Much is written elsewhere about the clashes between Shelagh and Salford Council, so I won't be repeating any of that here but you will find it in the links at the foot of this blog update. The day and the week leading up to it should be quite rightly seen as nothing but a joyful celebration of Shelagh's life and talent, and a doff of the flat cap to Salford's City Council of today (in particular SUE HILL) for backing the day and forgetting what happened back in the day.
The girl wrote what she knew, what she saw, what she experienced growing up in Salford. The hopes and shattered dreams, lost chances, lost loves, family ties and family shackles. All from a time when in winter you could write your name in the frost on the inside of windows in your two up two down cobbled street back to back with its outside toilet, and with washing lines strung across the front street. Central heating was an extra jumper if you had one. There is so much beauty in the grit the girl wrote, so much blood and thunder, with a voice that cried out against the prejudices of the times. I could wax lyrical but it would only add and perhaps steal from the those previously mentioned links.
I'm very proud to say that as a writer and performer that has been welcomed and supported in Salford that I am very much involved in the celebrations. But I have my personal reasons too, family ties if you will. Specifically the first faltering steps of a young Irish man who set foot on these shores in the fifties and landed in Salford, more on him shortly.
Shelagh's follow up play to A TASTE OF HONEY will be performed for the first time in over 50 years at SALFORD ARTS THEATRE. I'm delighted to be part of a talented cast who will be performing THE LION IN LOVE directed by the great NEIL BELL, the last time this play was performed was in New York in 1963, it's great to have it back, being performed in the city where it was written.
The play runs from this Wednesday 19th November through to Saturday the 22nd November at 7.30 pm each night. Tickets are available at the link at the foot of the blog, early bird prices at £5, concessions £6 and full price £10. You really don't want to miss this, it's a beautiful play; full of regret, heart, humour and love. I implore you not to miss it...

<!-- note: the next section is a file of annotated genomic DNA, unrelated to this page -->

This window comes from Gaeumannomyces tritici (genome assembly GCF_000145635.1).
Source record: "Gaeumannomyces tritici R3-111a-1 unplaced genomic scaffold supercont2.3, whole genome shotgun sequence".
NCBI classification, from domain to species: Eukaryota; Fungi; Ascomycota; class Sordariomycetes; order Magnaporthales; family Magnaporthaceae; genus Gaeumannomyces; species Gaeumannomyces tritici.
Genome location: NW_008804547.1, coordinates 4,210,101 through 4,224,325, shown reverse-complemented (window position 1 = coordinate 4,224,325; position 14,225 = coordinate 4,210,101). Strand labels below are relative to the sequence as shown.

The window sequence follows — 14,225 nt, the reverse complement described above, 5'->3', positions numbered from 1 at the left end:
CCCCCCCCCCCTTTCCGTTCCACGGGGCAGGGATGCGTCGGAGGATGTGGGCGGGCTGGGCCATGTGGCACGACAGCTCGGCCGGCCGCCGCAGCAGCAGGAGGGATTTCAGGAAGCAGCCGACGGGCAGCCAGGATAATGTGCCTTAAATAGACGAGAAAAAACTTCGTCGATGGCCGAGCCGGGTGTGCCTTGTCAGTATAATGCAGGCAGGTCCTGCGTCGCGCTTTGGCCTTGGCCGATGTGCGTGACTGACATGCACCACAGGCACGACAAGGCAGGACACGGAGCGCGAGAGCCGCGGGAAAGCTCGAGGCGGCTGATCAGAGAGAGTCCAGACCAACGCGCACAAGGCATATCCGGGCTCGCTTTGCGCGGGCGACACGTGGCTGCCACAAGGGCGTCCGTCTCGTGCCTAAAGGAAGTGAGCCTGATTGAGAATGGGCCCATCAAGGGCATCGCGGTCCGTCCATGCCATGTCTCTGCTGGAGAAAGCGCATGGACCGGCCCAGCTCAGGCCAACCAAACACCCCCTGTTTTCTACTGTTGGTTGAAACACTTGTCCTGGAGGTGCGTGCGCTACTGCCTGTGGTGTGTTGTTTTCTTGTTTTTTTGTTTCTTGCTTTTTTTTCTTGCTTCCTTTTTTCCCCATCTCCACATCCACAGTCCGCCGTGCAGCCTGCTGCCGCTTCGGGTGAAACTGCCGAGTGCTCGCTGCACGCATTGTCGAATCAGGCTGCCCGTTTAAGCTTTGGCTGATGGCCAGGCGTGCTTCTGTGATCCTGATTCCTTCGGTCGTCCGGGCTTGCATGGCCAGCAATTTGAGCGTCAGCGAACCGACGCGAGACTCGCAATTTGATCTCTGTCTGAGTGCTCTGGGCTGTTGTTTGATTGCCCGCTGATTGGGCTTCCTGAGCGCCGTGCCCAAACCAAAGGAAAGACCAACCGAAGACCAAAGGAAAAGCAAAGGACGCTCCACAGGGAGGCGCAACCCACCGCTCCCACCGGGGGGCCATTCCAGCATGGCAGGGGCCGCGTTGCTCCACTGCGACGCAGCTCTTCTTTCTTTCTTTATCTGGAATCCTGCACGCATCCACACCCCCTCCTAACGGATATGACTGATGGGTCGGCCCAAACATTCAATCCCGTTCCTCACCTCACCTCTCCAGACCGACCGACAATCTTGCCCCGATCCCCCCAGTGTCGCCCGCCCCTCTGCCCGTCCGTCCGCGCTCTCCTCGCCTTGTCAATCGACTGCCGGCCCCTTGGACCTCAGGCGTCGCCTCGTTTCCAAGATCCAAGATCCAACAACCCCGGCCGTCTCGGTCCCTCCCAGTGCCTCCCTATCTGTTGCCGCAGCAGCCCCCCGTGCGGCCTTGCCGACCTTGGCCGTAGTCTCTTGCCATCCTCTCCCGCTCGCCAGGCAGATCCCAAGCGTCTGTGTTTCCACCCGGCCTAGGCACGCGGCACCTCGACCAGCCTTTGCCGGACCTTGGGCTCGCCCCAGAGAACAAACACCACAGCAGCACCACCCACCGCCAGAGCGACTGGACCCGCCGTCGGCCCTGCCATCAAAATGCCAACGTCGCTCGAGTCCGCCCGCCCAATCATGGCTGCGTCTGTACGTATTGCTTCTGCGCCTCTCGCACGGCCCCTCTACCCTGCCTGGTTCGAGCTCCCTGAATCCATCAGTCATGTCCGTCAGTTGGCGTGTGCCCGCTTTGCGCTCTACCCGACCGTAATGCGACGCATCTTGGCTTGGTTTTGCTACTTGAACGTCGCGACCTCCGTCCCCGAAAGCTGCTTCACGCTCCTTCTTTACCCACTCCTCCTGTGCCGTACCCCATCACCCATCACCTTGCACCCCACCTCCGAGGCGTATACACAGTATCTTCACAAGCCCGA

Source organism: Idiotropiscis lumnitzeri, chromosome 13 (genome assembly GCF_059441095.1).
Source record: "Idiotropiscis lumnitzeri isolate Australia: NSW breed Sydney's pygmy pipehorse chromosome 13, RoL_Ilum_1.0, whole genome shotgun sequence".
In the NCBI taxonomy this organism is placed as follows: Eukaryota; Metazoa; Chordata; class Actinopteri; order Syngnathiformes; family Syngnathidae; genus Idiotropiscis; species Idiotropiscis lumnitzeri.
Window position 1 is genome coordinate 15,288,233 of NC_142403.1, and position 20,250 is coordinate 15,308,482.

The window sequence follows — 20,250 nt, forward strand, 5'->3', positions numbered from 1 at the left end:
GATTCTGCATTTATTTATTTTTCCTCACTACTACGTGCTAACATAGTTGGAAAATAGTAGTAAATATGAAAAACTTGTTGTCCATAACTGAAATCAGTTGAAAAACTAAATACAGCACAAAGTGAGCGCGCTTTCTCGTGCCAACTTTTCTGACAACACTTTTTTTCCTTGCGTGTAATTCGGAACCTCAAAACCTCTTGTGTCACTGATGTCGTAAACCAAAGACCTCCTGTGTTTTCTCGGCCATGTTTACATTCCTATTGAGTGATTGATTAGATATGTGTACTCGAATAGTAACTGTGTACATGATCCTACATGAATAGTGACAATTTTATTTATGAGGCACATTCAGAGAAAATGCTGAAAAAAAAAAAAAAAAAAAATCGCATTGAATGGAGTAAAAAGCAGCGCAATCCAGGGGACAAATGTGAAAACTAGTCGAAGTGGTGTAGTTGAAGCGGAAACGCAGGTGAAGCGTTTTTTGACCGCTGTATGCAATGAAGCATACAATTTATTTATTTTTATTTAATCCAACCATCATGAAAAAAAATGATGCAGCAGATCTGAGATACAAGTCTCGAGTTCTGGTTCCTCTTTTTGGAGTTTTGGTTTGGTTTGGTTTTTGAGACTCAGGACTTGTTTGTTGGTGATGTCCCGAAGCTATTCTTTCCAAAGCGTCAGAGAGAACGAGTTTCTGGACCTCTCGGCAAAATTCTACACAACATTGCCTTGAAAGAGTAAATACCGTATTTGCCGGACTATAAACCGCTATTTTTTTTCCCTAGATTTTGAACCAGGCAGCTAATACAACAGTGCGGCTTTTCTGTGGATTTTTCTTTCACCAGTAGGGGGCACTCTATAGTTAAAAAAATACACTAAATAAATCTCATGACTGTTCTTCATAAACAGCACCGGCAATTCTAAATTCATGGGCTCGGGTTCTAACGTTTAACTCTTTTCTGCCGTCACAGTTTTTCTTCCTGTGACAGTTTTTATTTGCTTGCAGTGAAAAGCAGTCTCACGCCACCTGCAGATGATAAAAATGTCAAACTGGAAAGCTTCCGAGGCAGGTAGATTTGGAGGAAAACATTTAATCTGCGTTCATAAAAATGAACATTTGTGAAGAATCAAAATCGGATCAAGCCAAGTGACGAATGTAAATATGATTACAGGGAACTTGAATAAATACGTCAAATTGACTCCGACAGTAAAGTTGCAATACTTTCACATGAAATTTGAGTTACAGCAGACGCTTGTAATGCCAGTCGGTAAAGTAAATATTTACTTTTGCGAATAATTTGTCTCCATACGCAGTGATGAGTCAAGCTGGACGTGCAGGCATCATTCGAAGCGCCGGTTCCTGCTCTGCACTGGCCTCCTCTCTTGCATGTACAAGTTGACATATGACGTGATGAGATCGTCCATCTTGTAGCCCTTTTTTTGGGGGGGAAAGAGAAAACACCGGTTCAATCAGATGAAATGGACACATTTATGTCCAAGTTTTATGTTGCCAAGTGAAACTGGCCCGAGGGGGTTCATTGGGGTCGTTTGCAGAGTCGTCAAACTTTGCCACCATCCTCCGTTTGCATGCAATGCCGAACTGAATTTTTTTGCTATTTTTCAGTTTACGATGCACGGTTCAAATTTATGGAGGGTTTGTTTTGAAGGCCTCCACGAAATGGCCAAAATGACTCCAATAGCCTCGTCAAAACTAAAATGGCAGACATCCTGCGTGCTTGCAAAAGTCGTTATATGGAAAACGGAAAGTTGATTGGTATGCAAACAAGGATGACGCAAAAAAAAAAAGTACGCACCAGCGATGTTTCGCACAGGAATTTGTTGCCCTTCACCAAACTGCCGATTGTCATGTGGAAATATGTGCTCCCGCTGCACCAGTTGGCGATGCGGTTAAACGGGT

This was a time where you were paid on what effort you put in. Landing on the site, and after negotiating a rate with the foreman, given a shovel and told to 'dig a trench there or hole there'. He had interesting experiences to say the least. Those first few digging jobs were a nightmare. He'd dig, go for dinner, come back and find a six foot six bruiser digging in his trench saying this was now his hole and to 'F*** off if he knew what was good for him.' Dad wasn't the kind to 'F*** off.' This was a time where many a building site would see workers stopping work to make a circle around two blokes who would be putting fists up and fighting over a hole in the ground, the winner taking the hole and the wage paid for it, they were the unwritten rules. Dad had something going for him though. At one stage in Ireland in his youth he was one of the top boxers in Limerick, an eye injury putting paid to that, but he still had skills in those boxers hands. The bigger they were, the harder they fell. He never lost a fight on a building site, and before long his spade would be stuck in the ground with his jacket draped over it as he went for dinner. 'That's Harry O'Byrne's hole in the ground.' Such was his rep that no one got in that hole in the ground.
Dad went on to be a very successful businessman, a self made man who made his fortune with his own hands and retired, comfortably when he was 47 years old. A bull of a man in attitude and strength. Now in his later years it breaks my heart to see him fading, but he's still a Lion to me, a Lion who always put his family first, always ahead of him, working himself into the ground to give me and my brother David, everything he could, and he brought us up with a strong moral code. To me he was and still is a LION IN LOVE with his family.
I like to think that on one day in those Salford streets he probably walked past Shelagh Delaney, or saw her at a dance perhaps. I'm delighted to be involved in Shelagh's work.
This one's for Dad, and I'll be giving it all my heart and soul.
THE SMITHS SHELAGH DELANEY WALK: http://www.manchestereveningnews.co.uk/news/smiths-walk-kick-shelagh-delaney-8097932
LOUISE WOODARD-STYLES 'SHELAGH DELANEY DAY Page on facebook http://Shelagh Delaney Day Event page
LOUSIE WOODWARD-STYLES link to Charlotte Delaney (Shelagh's daughter) interview http://louisewoodwardstyles.wix.com/shelaghdelaneyday
SALFORD STAR: SWEETLY SINGS DELANEY John Hardings study of Shelagh's work 1958 - 68 http://www.salfordstar.com/article.asp?id=2280
SHELAGH DELANEY IMDB Page http://www.imdb.com/name/nm0216340/
SALFORD ONLINE INTERVIEW WITH NEIL BELL, Director of THE LION IN LOVE http://salfordonline.com/entertainmentnews_page/53276-lost_shelagh_delaney_play_to_be_staged_in_salford_for_first_time_in_50_years.html